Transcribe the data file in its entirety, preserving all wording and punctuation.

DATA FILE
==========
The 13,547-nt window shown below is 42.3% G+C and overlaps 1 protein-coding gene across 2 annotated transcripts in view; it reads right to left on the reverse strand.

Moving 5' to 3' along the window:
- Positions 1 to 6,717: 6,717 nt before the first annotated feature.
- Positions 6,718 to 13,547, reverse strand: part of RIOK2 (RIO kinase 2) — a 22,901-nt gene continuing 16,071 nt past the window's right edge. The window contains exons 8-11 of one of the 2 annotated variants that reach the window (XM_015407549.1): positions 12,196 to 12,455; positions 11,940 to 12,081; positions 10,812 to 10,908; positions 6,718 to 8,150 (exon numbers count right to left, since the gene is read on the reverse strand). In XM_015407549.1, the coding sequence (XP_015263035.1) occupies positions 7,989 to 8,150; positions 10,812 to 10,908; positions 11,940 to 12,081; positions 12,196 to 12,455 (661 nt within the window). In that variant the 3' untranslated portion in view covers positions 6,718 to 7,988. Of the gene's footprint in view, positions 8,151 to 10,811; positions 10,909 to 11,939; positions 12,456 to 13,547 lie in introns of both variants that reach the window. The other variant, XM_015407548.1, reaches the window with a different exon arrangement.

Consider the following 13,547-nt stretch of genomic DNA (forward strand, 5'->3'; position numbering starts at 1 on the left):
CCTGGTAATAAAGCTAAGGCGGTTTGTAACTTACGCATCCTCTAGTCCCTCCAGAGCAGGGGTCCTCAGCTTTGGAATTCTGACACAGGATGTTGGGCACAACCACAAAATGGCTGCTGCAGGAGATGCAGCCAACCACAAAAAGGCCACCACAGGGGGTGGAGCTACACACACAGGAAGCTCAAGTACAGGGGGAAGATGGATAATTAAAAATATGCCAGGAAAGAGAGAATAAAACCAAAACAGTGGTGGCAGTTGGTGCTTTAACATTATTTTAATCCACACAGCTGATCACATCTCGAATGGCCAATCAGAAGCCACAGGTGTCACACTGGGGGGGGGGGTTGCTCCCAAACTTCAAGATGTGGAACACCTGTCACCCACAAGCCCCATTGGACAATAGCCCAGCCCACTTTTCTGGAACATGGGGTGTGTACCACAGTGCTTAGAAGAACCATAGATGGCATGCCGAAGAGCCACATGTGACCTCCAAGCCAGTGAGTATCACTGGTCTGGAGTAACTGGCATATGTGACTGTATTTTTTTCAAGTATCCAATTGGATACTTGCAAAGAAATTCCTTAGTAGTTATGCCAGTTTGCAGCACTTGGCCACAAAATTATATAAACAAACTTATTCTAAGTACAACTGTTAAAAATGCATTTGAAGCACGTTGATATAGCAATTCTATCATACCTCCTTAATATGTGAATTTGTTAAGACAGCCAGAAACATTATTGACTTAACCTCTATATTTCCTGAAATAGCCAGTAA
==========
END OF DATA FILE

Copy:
The 13,547-nt window shown below is 42.3% G+C and overlaps 1 protein-coding gene across 2 annotated transcripts in view; it reads right to left on the reverse strand.

Moving 5' to 3' along the window:
- Positions 1 to 6,717: 6,717 nt before the first annotated feature.
- Positions 6,718 to 13,547, reverse strand: part of RIOK2 (RIO kinase 2) — a 22,901-nt gene continuing 16,071 nt past the window's right edge. The window contains exons 8-11 of one of the 2 annotated variants that reach the window (XM_015407549.1): positions 12,196 to 12,455; positions 11,940 to 12,081; positions 10,812 to 10,908; positions 6,718 to 8,150 (exon numbers count right to left, since the gene is read on the reverse strand). In XM_015407549.1, the coding sequence (XP_015263035.1) occupies positions 7,989 to 8,150; positions 10,812 to 10,908; positions 11,940 to 12,081; positions 12,196 to 12,455 (661 nt within the window). In that variant the 3' untranslated portion in view covers positions 6,718 to 7,988. Of the gene's footprint in view, positions 8,151 to 10,811; positions 10,909 to 11,939; positions 12,456 to 13,547 lie in introns of both variants that reach the window. The other variant, XM_015407548.1, reaches the window with a different exon arrangement.

Consider the following 13,547-nt stretch of genomic DNA (forward strand, 5'->3'; position numbering starts at 1 on the left):
CCTGGTAATAAAGCTAAGGCGGTTTGTAACTTACGCATCCTCTAGTCCCTCCAGAGCAGGGGTCCTCAGCTTTGGAATTCTGACACAGGATGTTGGGCACAACCACAAAATGGCTGCTGCAGGAGATGCAGCCAACCACAAAAAGGCCACCACAGGGGGTGGAGCTACACACACAGGAAGCTCAAGTACAGGGGGAAGATGGATAATTAAAAATATGCCAGGAAAGAGAGAATAAAACCAAAACAGTGGTGGCAGTTGGTGCTTTAACATTATTTTAATCCACACAGCTGATCACATCTCGAATGGCCAATCAGAAGCCACAGGTGTCACACTGGGGGGGGGGGTTGCTCCCAAACTTCAAGATGTGGAACACCTGTCACCCACAAGCCCCATTGGACAATAGCCCAGCCCACTTTTCTGGAACATGGGGTGTGTACCACAGTGCTTAGAAGAACCATAGATGGCATGCCGAAGAGCCACATGTGACCTCCAAGCCAGTGAGTATCACTGGTCTGGAGTAACTGGCATATGTGACTGTATTTTTTTCAAGTATCCAATTGGATACTTGCAAAGAAATTCCTTAGTAGTTATGCCAGTTTGCAGCACTTGGCCACAAAATTATATAAACAAACTTATTCTAAGTACAACTGTTAAAAATGCATTTGAAGCACGTTGATATAGCAATTCTATCATACCTCCTTAATATGTGAATTTGTTAAGACAGCCAGAAACATTATTGACTTAACCTCTATATTTCCTGAAATAGCCAGTAA